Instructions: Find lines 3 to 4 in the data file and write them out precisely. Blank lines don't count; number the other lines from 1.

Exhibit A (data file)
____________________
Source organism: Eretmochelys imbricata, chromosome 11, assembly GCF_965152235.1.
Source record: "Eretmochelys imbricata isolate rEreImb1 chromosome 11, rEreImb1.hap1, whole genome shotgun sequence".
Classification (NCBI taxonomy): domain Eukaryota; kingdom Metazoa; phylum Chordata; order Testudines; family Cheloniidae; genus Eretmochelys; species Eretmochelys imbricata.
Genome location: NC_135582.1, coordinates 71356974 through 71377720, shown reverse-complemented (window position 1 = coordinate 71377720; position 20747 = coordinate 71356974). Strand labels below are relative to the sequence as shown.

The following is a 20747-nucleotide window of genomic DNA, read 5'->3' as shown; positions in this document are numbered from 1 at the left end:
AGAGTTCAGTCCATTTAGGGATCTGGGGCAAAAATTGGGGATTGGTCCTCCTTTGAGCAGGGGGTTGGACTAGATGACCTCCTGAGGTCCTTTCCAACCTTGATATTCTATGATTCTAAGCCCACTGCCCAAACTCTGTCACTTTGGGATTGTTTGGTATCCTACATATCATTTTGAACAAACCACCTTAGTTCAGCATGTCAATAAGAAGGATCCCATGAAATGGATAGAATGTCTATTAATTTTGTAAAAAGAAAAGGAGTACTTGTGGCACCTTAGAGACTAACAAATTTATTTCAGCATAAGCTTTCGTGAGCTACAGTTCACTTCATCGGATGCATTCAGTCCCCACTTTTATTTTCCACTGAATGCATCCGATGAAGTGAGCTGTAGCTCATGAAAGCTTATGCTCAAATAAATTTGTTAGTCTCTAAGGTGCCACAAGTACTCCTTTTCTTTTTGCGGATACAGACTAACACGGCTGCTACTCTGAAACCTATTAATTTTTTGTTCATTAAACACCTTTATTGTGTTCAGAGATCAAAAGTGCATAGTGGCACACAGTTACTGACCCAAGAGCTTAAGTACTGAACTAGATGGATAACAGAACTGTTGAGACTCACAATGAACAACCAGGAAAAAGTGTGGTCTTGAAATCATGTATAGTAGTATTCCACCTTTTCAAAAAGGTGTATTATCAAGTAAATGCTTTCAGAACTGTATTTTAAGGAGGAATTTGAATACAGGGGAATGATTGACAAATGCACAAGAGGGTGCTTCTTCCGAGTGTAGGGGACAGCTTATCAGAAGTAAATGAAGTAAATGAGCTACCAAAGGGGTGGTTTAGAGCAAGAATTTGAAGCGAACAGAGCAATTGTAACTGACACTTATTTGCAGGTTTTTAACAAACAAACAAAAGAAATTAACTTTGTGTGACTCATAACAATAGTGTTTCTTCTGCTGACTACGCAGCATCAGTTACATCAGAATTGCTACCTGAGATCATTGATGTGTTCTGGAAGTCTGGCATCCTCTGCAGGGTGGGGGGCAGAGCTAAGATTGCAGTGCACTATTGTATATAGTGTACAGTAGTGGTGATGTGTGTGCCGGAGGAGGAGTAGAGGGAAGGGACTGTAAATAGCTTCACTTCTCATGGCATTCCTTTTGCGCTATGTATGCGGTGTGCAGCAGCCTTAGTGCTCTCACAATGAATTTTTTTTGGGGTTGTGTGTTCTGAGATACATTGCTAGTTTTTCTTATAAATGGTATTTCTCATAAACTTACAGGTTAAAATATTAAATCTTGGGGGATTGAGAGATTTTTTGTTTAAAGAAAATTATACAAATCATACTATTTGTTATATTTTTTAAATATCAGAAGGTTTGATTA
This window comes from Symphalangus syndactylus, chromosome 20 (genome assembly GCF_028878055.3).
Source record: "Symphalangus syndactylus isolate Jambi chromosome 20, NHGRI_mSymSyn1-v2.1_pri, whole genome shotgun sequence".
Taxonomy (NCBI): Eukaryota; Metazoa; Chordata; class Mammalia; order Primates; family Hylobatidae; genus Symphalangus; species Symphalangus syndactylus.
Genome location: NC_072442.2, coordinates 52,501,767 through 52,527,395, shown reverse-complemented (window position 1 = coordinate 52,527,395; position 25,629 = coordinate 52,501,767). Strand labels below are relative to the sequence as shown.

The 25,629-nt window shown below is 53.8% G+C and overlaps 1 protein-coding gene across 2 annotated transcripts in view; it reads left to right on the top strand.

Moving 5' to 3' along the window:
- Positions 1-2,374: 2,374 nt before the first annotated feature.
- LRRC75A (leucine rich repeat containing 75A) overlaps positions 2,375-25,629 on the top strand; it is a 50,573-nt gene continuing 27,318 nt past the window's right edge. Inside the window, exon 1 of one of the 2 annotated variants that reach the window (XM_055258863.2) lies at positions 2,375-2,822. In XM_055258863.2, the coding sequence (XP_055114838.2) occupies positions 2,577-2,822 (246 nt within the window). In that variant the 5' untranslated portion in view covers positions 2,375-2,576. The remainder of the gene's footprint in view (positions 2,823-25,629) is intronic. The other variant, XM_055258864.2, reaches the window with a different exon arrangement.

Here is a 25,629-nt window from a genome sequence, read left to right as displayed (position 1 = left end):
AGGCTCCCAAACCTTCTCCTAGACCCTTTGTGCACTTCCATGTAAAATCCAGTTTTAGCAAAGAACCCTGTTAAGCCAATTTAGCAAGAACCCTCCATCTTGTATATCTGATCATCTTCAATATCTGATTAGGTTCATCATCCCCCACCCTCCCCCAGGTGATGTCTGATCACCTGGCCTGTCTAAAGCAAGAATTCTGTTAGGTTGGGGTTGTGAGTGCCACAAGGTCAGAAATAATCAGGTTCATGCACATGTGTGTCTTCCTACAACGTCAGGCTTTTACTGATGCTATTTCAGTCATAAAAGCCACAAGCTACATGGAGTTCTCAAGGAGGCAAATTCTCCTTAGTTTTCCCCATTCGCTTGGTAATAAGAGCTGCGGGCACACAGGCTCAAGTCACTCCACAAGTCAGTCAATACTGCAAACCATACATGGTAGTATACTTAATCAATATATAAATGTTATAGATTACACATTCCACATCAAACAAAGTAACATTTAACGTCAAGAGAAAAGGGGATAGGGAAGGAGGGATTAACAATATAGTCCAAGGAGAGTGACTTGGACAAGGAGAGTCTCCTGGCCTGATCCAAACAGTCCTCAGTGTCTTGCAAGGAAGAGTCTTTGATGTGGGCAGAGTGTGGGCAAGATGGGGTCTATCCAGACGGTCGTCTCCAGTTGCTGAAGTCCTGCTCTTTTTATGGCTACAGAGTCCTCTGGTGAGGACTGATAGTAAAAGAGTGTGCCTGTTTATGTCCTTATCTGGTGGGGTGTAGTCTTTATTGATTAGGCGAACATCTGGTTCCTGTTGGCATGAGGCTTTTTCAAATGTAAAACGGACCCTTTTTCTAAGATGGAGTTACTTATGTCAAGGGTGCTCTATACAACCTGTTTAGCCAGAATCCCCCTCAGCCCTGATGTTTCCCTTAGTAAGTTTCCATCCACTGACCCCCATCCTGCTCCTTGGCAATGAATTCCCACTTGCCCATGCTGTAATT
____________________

Classification (NCBI taxonomy): domain Eukaryota; kingdom Metazoa; phylum Chordata; order Testudines; family Cheloniidae; genus Eretmochelys; species Eretmochelys imbricata.
Genome location: NC_135582.1, coordinates 71356974 through 71377720, shown reverse-complemented (window position 1 = coordinate 71377720; position 20747 = coordinate 71356974). Strand labels below are relative to the sequence as shown.